I’ve only made 3 recipes so far among the many I’ve tabbed, but can report the same problem with salt in the second one, “Easy Tomato Soup.” (I skipped the croutons because of the orzo.) A divine dish but Holy Cow!! way too much salt. And I love and have a high tolerance for salt, frequently adding it or upping the quantity if I make something a second time (except in the case of sweets, where I’ve learned to add it automatically the first time if none is listed).

In any case thanks for this very enjoyable series!

1 year ago
1 year ago Link To Comment
Thank you very much for the kind comment, MayberryyLady! Like you, I love salt and also have a high tolerance for it, but I've learned to be wary of Ina's salt suggestions. :)

Any suggestions for "Easy Tomato Soup" before I get to it in the book??

Thank you for reading!
1 year ago
1 year ago Link To Comment
You are welcome! How kind of you to respond.

I think you will like this soup very much! It's a perfect winter soup. Next time, I plan to make it exactly as given, except for lowering the salt content.

The recipe calls for 1 Tbl of salt in the soup itself, and 2 tsp in the water in which you boil the orzo. Next time, I plan to eliminate all the salt from the orzo water, and add just 1 tsp of salt in the soup itself to start. I will be surprised if it will need more than that.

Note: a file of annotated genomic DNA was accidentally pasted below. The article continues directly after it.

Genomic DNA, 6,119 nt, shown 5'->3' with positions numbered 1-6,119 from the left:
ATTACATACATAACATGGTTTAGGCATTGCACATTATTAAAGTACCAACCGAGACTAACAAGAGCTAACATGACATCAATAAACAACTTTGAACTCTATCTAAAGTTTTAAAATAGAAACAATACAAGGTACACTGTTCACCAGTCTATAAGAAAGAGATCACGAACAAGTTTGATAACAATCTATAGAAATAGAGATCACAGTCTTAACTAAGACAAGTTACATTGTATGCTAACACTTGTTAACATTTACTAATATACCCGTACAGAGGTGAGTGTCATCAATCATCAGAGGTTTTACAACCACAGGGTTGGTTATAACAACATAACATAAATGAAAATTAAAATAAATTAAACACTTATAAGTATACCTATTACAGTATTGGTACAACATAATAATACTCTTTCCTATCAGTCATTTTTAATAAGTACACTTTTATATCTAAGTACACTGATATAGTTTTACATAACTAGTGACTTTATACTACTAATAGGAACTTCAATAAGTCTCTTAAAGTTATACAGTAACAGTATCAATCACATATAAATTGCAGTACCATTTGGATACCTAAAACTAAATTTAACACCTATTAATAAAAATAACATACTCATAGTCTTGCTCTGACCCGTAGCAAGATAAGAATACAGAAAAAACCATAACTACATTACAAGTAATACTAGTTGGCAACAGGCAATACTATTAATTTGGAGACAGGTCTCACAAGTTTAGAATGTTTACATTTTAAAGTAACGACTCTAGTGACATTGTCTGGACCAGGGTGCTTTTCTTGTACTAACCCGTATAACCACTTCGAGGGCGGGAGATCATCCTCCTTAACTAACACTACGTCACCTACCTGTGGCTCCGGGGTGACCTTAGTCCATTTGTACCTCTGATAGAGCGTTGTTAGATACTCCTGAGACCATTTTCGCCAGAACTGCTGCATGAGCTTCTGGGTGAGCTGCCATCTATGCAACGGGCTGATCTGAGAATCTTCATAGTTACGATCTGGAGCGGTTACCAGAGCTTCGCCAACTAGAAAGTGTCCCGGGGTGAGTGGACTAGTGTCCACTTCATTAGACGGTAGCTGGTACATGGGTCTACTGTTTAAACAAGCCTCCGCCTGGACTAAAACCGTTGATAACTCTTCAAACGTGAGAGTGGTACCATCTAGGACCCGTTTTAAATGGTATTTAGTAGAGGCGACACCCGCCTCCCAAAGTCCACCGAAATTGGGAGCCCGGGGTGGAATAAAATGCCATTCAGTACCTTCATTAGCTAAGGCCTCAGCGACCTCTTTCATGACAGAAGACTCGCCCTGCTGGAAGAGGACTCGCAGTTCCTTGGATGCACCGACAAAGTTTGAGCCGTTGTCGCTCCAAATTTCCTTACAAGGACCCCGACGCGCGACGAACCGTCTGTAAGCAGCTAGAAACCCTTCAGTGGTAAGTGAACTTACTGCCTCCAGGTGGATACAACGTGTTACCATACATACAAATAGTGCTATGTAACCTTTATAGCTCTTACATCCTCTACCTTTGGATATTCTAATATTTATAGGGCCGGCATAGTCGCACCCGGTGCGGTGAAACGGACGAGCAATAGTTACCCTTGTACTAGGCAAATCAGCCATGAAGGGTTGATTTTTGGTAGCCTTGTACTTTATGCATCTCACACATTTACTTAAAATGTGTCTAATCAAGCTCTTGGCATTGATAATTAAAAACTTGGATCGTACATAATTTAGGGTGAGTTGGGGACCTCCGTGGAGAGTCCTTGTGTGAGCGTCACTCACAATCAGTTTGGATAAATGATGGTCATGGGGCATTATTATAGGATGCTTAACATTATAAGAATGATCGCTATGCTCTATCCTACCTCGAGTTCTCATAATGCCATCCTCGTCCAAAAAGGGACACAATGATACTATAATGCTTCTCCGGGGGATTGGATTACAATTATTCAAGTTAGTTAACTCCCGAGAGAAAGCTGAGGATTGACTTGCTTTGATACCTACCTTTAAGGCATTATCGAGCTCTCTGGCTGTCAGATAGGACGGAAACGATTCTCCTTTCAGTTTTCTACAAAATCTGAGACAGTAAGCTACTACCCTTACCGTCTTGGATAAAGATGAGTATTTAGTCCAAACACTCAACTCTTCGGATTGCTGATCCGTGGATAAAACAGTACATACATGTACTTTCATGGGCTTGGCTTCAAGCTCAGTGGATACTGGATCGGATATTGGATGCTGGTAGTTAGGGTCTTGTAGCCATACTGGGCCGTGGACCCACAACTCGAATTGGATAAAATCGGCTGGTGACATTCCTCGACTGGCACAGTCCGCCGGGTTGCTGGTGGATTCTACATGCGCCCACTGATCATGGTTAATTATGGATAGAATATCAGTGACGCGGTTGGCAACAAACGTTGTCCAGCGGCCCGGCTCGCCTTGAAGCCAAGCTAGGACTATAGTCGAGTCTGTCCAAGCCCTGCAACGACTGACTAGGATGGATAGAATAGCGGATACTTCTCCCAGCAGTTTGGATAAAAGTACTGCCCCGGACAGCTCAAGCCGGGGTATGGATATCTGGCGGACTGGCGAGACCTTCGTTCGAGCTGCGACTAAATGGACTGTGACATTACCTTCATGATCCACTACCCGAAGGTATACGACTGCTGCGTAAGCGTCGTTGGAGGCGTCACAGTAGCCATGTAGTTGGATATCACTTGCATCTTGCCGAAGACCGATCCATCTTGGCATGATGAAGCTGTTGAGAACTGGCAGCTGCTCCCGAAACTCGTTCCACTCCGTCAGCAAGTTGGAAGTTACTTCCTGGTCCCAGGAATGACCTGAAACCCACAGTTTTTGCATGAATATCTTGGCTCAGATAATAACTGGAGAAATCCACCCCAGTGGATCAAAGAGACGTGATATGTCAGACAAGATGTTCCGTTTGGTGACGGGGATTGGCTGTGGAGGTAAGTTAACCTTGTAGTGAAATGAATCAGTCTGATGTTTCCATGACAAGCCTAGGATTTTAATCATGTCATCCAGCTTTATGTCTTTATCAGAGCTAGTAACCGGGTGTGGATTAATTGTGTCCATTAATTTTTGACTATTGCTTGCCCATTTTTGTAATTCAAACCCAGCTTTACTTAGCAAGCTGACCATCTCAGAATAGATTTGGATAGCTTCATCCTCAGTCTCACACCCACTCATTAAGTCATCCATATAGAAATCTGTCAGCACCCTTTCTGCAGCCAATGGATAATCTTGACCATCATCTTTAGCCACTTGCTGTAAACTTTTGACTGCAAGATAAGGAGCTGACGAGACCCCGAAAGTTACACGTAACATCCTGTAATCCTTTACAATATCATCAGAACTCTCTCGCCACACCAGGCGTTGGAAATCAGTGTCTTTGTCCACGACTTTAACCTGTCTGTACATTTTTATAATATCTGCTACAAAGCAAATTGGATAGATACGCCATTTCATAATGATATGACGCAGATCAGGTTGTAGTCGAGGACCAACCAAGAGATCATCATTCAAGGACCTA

Even as salty as it was, this soup was so good that I froze the balance. I do plan to eventually eat all of it, but just a cup at a time instead of the large bowl I'd prefer.

It will be fun to hear what you think of it.
1 year ago
1 year ago Link To Comment
Thanks for the tips! I will be sure to refer back to your comment! :)

1 year ago
1 year ago Link To Comment
You wrote: "Now, here is where the problem started. “Frailty, thy name is Salt.”
First of all, all salt tis not equal. Use kosher salt, nicht table salt ...better control Second, ALL cheffies over season.. jaded palate syndrome.
1 year ago
1 year ago Link To Comment
Unfortunately, FlockmasterM I did use kosher salt. :/ You're right though--Kosher salt is a different animal than "salt."

Thanks for reading!
1 year ago
1 year ago Link To Comment